First, a bit of lip anatomy: Your lips are made up of two parts: the skin lip and the mucous lip, which includes the vermilion (aka, which is responsible for the different shade of pigment on your lips compared to the rest of the face).
“The mucous part of your lip is thinner than the rest of your skin because it is made up of fewer layers and also contains many capillaries or tiny blood vessels,” says a certified dermatologist. Marisa Garshick, MD, FAAD. “Taken together, this explains the color of the lips. Basically: The skin on your lips is super thin and delicate, making the underlying blood vessels more visible.
Of course, everyone has a different lip pigment: lips come in all shapes, sizes and colors, all equally amazing and unique. (And for what it’s worth, a lot of people can also have two-tone lips.) Whatever color your lips are, however, it tends to be more vibrant when you’re young, fading over time.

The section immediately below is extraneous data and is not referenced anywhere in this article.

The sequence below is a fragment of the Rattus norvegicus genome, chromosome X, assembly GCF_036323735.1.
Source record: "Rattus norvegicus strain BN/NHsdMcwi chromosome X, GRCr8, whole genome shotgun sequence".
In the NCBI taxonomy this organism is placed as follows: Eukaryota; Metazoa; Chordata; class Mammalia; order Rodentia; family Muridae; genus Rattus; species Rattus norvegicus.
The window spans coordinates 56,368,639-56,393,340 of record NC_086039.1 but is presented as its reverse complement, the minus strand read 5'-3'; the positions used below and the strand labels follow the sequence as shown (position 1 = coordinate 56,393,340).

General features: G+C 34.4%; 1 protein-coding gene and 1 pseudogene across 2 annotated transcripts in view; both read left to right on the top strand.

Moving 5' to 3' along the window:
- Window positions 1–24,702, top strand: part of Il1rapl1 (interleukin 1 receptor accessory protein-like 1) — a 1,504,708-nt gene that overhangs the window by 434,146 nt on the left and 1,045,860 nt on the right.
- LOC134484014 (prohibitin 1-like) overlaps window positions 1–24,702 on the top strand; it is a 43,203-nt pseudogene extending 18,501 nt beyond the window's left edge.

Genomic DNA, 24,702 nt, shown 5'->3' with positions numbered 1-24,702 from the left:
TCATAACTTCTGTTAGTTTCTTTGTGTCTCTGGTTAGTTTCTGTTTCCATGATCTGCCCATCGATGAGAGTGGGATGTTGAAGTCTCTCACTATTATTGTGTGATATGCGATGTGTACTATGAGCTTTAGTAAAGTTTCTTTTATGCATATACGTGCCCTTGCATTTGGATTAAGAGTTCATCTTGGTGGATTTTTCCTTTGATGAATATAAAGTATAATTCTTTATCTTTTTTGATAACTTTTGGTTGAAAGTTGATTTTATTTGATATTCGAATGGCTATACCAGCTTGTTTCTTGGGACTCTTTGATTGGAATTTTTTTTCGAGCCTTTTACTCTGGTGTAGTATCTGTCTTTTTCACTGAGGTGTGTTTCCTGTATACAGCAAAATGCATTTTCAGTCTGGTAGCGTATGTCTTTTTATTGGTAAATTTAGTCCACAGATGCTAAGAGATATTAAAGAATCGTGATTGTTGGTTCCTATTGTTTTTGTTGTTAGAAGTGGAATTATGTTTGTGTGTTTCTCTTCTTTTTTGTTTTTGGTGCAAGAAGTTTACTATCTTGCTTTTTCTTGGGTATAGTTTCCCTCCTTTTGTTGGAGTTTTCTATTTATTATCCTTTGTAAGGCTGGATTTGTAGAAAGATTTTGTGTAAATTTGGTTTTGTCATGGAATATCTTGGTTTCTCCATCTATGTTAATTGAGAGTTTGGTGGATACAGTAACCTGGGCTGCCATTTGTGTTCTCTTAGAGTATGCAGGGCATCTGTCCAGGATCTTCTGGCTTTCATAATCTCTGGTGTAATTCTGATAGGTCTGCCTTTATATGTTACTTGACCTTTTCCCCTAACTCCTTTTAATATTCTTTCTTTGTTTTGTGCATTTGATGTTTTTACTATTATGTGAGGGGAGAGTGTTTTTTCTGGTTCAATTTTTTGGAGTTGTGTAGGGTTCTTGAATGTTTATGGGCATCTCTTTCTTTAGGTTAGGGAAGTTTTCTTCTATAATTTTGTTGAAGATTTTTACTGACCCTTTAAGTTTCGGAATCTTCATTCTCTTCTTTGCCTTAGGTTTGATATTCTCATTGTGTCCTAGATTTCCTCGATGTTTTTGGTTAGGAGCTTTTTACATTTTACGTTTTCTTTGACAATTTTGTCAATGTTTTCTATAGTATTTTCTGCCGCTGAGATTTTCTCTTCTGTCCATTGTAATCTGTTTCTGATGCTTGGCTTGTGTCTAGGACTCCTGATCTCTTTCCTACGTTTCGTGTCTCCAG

“As we age, the lips tend to thin and [face] increased moisture loss, causing the lips to dry out, which can change the overall appearance and color, as dry skin on the lips can make them look dull, ”says Garshick. collagen levels decreases with age (which can happen in your twenties with around 1% loss each year after), the structural integrity of your skin decreases, which can lead to a loss of volume and hydration, with a loss of pigment not too far behind. Adds Garshick, “With the loss of fullness and hydration comes a loss of vibrancy.”
Since the colored part of your lips is already so thin (you were told that an anatomy lesson would be helpful!), You might notice these changes, both in volume and pigment, much faster. . Not to mention that sun damage and smoking also contribute to collagen decline, which only accelerates these pigment changes.